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My husband is deceased and and owns a small lot in florida i want to sell it but only his name is on the deed.

Springfield, MA |

what do i have to do, can i do a quick claim deed to sell it? how do i put it in my name?

I did probate in Mass. But the lot was not included, the lawyer said i would have to go to florida. Can I do this online. At what expense would this cost me. the lot is worthless and I am paying taxes on this myself and have the opportunity to sell. My husband passed on in 1996.

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Attorney answers 4

Best Answer

A "quit claim" deed (which I think is what you mean - it does sound like "quick claim" when someone says it out loud) is simply a deed that doesn't guarantee anything. It says you give "all right title and interest" you have in the property to the buyer. The problem is, that, if you don't own something, you can't sell it!

So, do you own this piece of land in Florida? The deed does not say so, you tell us. So you need to ask a Florida lawyer. It is possible that you do own the property, if you are the sole heir, or if your husband left it to you in his will, and if Florida law says so.

If I were you, I would ask this question again, specifying that there is a will, and telling Avvo that you live in Florida rather than in Massachusetts. That way you will get some Florida answers. But I'm afraid no lawyer is going to tell you that you can just sell the property without talking to a Florida lawyer. So you might want to start by talking to a Florida real estate agent instead.

Once you know what the property is worth, you will know whether it is worth hiring an attorney to help you give the buyer the ownership they are willing to pay for.

If you already have a buyer, you will want to make sure that you are not spending more on making the transaction happen than the buyer is willing to pay to you. Depending on the circumstances, one solution might be to give the buyer a copy of the deed, tell them the story, and let their attorney figure something out.

If you own it, you can sell it. Whether or not you own it is a legal question. Whether it is worth paying a lawyer to answer that legal question is a practical question. Sometimes the practical answer is that the legal question is not worth answering, but I don't think you should assume that. Good luck with your Florida real estate adventure!


Unfortunately, you have provided very limited facts to provide you with a proper answer. I can tell you will likely have to probate your late husband's estate and potentially in both Massachusetts and Florida. You should contact a probate/real estate attorney in Florida and have them review your situation. Selling the property is not as simple as it sounds if the property was solely in his name. You may need to obtain a license to sell it from the probate court and, if there was a will, the proceeds could be subject to any distribution scheme established therein. Your best bet is to seek legal advice.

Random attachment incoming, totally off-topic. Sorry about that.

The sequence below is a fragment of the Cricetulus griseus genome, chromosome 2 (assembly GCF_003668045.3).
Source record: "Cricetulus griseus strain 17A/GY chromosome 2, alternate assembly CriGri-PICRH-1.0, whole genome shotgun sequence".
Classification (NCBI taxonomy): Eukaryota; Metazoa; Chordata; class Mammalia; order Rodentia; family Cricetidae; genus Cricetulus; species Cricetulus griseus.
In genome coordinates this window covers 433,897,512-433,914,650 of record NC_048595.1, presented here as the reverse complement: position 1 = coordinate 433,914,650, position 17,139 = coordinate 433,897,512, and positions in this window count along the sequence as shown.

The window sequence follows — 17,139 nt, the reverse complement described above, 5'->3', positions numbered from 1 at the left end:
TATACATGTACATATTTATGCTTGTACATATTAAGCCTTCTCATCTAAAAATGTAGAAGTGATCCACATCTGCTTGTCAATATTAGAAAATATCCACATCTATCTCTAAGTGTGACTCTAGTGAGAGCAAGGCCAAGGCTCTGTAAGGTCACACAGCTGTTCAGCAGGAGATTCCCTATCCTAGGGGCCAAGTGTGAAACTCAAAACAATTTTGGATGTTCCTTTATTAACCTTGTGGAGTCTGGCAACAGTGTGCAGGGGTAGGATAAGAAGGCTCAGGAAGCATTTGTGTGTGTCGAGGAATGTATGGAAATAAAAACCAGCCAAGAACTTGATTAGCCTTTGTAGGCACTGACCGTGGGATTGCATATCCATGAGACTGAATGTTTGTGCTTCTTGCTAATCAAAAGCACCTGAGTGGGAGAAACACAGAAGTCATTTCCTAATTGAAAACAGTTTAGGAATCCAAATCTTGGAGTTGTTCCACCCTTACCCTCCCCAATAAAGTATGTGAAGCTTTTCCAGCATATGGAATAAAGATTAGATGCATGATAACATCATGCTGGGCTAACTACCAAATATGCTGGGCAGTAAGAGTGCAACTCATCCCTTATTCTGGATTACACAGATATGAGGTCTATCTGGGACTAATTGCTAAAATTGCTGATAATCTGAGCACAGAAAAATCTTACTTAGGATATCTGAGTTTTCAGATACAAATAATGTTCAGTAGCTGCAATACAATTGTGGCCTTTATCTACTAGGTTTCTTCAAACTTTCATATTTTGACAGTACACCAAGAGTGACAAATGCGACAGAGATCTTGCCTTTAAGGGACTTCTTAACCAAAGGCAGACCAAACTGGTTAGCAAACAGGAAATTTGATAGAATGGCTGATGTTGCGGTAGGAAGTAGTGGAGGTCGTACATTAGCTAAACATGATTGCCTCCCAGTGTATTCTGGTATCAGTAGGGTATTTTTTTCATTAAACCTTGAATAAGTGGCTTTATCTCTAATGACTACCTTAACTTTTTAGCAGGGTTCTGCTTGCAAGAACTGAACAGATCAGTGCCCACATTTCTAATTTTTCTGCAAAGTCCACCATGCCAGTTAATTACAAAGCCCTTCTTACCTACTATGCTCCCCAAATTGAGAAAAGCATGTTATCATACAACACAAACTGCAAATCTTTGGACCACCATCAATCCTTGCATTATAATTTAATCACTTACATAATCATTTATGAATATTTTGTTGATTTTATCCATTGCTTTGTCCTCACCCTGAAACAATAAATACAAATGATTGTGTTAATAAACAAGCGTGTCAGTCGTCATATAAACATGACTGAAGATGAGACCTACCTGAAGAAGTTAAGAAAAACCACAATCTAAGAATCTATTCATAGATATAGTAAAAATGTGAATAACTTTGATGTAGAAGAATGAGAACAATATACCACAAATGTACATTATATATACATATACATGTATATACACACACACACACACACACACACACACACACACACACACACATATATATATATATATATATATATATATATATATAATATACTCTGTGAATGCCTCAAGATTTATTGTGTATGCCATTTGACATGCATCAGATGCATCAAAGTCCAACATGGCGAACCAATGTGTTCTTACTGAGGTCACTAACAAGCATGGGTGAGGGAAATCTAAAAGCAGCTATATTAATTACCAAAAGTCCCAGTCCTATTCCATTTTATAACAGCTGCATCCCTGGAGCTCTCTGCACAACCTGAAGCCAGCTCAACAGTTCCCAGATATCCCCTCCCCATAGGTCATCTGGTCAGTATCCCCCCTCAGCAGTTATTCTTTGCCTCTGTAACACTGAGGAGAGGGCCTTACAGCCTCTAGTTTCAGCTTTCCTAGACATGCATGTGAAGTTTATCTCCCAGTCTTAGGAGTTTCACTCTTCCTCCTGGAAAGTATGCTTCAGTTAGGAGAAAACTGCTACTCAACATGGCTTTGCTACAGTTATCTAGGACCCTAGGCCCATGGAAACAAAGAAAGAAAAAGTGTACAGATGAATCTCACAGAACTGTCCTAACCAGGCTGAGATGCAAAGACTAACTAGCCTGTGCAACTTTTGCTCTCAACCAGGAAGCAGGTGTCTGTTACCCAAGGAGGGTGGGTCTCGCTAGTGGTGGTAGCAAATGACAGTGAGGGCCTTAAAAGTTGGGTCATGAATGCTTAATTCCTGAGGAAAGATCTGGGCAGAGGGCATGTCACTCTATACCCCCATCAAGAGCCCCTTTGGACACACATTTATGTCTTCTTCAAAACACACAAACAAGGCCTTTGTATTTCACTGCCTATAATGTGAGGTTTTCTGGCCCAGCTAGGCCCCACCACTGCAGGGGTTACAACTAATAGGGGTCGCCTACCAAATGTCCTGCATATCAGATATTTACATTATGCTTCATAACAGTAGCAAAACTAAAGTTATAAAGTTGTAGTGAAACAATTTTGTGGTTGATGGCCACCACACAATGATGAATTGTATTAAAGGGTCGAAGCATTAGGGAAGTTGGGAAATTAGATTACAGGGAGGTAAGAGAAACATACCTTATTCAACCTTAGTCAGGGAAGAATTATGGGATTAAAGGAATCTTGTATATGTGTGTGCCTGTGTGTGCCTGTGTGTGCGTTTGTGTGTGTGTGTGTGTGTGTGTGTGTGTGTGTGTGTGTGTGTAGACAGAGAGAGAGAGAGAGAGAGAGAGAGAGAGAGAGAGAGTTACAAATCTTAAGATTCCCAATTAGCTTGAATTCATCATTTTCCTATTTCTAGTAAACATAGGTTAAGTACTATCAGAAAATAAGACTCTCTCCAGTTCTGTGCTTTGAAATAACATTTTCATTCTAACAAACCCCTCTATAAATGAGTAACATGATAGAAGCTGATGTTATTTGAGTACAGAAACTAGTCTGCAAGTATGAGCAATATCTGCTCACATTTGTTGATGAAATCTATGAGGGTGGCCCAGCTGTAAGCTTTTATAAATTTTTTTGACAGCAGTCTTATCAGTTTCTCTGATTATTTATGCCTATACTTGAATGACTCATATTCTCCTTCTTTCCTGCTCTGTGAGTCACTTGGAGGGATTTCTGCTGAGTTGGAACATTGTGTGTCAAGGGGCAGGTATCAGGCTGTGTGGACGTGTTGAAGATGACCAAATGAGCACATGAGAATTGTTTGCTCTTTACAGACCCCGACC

This "answer" is for information purposes only and is not intended as legal advice or to create an attorney-client relationship.


You do not provide enough information. Was there a will or a trust? Do either of these documents state who would have rights to the land? Is there language that allows you to sell the property without obtaining a license to sell from the court? Does the land have a mortgage on it? If it does have a mortgage on it, is the amount owed on the mortgage worth more than the land?

I would suggest meeting with a probate attorney in Massachusetts and Florida as it may be necessary to probate the estate in both states, especially if there was no trust.

The content of this answer should not be relied upon or used as a subsitute for consultation with professional advisors and it should be clearly understood that no attorney-client privilege has been created. A more complete answer and/or more accurate answer can only be provided in a more thorough examination of the facts in a consultation with my firm.


As the previous attorneys suggested, I would consult with a Florida Probate/Real Estate attorney and address your questions with them. Laws vary with each state and a Florida attorney will better be able to answer your questions. Best of luck.

The answer to this question is for informational purposes only and is expressly not legal advice. This information is not intended to create, and receipt of it does not constitute, a lawyer-client relationship. Readers should not act upon this without seeking advice from professional advisers